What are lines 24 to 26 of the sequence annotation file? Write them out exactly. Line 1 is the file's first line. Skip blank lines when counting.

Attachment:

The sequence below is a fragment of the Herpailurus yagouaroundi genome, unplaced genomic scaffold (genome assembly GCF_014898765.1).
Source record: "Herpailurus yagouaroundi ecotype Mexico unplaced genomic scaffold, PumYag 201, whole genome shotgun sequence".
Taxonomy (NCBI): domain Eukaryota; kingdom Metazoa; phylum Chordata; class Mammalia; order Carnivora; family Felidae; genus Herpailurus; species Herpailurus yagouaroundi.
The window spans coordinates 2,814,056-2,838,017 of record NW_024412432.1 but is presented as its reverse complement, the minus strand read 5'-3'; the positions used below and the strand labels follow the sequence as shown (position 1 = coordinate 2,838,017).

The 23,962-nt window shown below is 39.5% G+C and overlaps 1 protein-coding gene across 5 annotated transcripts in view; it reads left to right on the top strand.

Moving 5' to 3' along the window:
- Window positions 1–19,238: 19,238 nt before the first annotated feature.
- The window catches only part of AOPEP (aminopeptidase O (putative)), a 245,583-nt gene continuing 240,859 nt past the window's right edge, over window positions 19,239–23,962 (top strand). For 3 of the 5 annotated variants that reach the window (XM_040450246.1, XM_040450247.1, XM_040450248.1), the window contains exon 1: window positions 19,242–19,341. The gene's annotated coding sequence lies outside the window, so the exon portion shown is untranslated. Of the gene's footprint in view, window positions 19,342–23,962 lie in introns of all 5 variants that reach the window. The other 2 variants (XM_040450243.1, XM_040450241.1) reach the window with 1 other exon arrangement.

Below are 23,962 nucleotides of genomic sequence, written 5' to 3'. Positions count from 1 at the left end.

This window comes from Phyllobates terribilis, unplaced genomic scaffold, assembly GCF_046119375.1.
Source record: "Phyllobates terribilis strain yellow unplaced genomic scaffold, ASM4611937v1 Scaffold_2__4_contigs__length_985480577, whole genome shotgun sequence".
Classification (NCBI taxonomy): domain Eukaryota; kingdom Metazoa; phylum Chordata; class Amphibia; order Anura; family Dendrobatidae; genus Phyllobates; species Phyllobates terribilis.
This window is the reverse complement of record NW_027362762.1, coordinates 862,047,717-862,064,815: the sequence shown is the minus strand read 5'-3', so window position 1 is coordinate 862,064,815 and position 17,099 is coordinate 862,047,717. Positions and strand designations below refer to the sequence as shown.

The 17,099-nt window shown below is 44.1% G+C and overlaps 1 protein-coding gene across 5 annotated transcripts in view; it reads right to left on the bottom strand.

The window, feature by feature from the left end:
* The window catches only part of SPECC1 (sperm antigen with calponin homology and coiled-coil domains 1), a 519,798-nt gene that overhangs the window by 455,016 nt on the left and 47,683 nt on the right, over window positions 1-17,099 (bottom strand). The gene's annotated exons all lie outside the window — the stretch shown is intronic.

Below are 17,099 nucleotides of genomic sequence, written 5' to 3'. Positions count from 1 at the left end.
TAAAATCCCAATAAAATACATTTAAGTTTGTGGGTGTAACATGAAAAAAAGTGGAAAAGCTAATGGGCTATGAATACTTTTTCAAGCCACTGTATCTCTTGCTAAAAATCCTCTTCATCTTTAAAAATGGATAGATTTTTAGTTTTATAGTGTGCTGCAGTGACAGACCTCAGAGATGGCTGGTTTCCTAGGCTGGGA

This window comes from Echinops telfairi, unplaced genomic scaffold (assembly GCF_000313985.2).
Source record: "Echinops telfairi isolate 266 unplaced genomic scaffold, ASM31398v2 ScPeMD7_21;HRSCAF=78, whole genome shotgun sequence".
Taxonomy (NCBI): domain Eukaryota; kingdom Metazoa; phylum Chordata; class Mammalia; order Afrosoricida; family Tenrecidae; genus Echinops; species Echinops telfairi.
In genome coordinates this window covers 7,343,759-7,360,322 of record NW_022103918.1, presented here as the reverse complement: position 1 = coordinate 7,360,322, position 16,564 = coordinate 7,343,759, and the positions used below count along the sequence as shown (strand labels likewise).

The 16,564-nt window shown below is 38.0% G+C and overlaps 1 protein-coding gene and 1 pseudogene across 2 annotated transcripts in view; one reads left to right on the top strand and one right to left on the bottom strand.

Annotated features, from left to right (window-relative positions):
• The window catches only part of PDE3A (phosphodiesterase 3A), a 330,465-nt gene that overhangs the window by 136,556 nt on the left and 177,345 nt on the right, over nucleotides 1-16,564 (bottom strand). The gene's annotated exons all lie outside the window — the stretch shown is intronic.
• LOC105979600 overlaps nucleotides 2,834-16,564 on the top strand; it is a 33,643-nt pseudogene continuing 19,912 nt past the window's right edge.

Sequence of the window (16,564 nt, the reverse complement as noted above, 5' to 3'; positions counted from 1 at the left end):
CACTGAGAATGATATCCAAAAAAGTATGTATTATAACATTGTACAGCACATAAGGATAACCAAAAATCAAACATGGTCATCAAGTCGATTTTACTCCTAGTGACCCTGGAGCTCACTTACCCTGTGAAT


Annotated features, from left to right (window-relative positions):
• The window catches only part of PDE3A (phosphodiesterase 3A), a 330,465-nt gene that overhangs the window by 136,556 nt on the left and 177,345 nt on the right, over nucleotides 1-16,564 (bottom strand). The gene's annotated exons all lie outside the window — the stretch shown is intronic.
• LOC105979600 overlaps nucleotides 2,834-16,564 on the top strand; it is a 33,643-nt pseudogene continuing 19,912 nt past the window's right edge.